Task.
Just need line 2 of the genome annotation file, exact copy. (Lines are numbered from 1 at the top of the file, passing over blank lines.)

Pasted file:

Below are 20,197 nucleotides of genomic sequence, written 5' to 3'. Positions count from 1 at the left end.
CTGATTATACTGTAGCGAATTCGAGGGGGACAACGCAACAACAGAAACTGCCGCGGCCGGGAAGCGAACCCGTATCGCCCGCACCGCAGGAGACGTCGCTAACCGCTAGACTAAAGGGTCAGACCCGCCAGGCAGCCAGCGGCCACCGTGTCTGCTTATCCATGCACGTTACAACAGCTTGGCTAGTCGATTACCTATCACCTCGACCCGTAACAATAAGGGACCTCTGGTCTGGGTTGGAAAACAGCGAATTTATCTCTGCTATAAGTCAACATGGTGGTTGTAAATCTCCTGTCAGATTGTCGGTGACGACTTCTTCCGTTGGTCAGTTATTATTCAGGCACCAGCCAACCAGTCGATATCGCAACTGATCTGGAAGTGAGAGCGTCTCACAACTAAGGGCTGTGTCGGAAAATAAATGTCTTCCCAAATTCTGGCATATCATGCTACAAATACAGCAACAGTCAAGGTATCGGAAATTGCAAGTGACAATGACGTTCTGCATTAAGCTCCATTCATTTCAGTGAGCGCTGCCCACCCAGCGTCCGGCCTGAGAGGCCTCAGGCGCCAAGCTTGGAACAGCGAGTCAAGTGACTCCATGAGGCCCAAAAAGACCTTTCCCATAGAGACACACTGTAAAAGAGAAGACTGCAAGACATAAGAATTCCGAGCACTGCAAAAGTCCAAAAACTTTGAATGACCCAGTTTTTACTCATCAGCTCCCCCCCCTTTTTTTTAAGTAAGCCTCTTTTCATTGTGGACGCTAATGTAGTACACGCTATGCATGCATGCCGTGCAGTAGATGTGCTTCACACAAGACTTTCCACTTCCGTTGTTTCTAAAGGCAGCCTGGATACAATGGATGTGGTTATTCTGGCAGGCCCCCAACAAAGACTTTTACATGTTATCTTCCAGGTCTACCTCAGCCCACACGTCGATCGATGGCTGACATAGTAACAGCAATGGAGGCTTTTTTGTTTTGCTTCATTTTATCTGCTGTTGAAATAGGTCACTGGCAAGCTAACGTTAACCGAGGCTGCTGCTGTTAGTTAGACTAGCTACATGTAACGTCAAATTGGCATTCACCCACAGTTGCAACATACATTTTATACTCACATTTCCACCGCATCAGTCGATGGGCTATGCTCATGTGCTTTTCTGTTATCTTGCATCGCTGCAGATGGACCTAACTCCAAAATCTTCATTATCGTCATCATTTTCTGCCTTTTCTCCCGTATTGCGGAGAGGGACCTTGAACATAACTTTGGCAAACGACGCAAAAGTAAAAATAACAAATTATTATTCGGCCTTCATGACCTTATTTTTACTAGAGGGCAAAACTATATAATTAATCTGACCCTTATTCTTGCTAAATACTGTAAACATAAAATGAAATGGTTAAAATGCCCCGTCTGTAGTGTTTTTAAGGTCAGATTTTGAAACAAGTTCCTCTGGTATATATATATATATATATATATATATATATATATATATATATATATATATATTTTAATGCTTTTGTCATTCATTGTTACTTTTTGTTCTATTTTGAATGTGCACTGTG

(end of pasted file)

CTGATTATACTGTAGCGAATTCGAGGGGGACAACGCAACAACAGAAACTGCCGCGGCCGGGAAGCGAACCCGTATCGCCCGCACCGCAGGAGACGTCGCTAACCGCTAGACTAAAGGGTCAGACCCGCCAGGCAGCCAGCGGCCACCGTGTCTGCTTATCCATGCACGTTACAACAGCTTGGCTAGTCGATTACCTATCACCTCGACCCGTAACAATAAGGGACCTCTGGTCTGGGTTGGAAAACAGCGAATTTATCTCTGCTATAAGTCAACATGGTGGTTGTAAATCTCCTGTCAGATTGTCGGTGACGACTTCTTCCGTTGGTCAGTTATTATTCAGGCACCAGCCAACCAGTCGATATCGCAACTGATCTGGAAGTGAGAGCGTCTCACAACTAAGGGCTGTGTCGGAAAATAAATGTCTTCCCAAATTCTGGCATATCATGCTACAAATACAGCAACAGTCAAGGTATCGGAAATTGCAAGTGACAATGACGTTCTGCATTAAGCTCCATTCATTTCAGTGAGCGCTGCCCACCCAGCGTCCGGCCTGAGAGGCCTCAGGCGCCAAGCTTGGAACAGCGAGTCAAGTGACTCCATGAGGCCCAAAAAGACCTTTCCCATAGAGACACACTGTAAAAGAGAAGACTGCAAGACATAAGAATTCCGAGCACTGCAAAAGTCCAAAAACTTTGAATGACCCAGTTTTTACTCATCAGCTCCCCCCCCTTTTTTTTAAGTAAGCCTCTTTTCATTGTGGACGCTAATGTAGTACACGCTATGCATGCATGCCGTGCAGTAGATGTGCTTCACACAAGACTTTCCACTTCCGTTGTTTCTAAAGGCAGCCTGGATACAATGGATGTGGTTATTCTGGCAGGCCCCCAACAAAGACTTTTACATGTTATCTTCCAGGTCTACCTCAGCCCACACGTCGATCGATGGCTGACATAGTAACAGCAATGGAGGCTTTTTTGTTTTGCTTCATTTTATCTGCTGTTGAAATAGGTCACTGGCAAGCTAACGTTAACCGAGGCTGCTGCTGTTAGTTAGACTAGCTACATGTAACGTCAAATTGGCATTCACCCACAGTTGCAACATACATTTTATACTCACATTTCCACCGCATCAGTCGATGGGCTATGCTCATGTGCTTTTCTGTTATCTTGCATCGCTGCAGATGGACCTAACTCCAAAATCTTCATTATCGTCATCATTTTCTGCCTTTTCTCCCGTATTGCGGAGAGGGACCTTGAACATAACTTTGGCAAACGACGCAAAAGTAAAAATAACAAATTATTATTCGGCCTTCATGACCTTATTTTTACTAGAGGGCAAAACTATATAATTAATCTGACCCTTATTCTTGCTAAATACTGTAAACATAAAATGAAATGGTTAAAATGCCCCGTCTGTAGTGTTTTTAAGGTCAGATTTTGAAACAAGTTCCTCTGGTATATATATATATATATATATATATATATATATATATATATATATATATATATTTTAATGCTTTTGTCATTCATTGTTACTTTTTGTTCTATTTTGAATGTGCACTGTG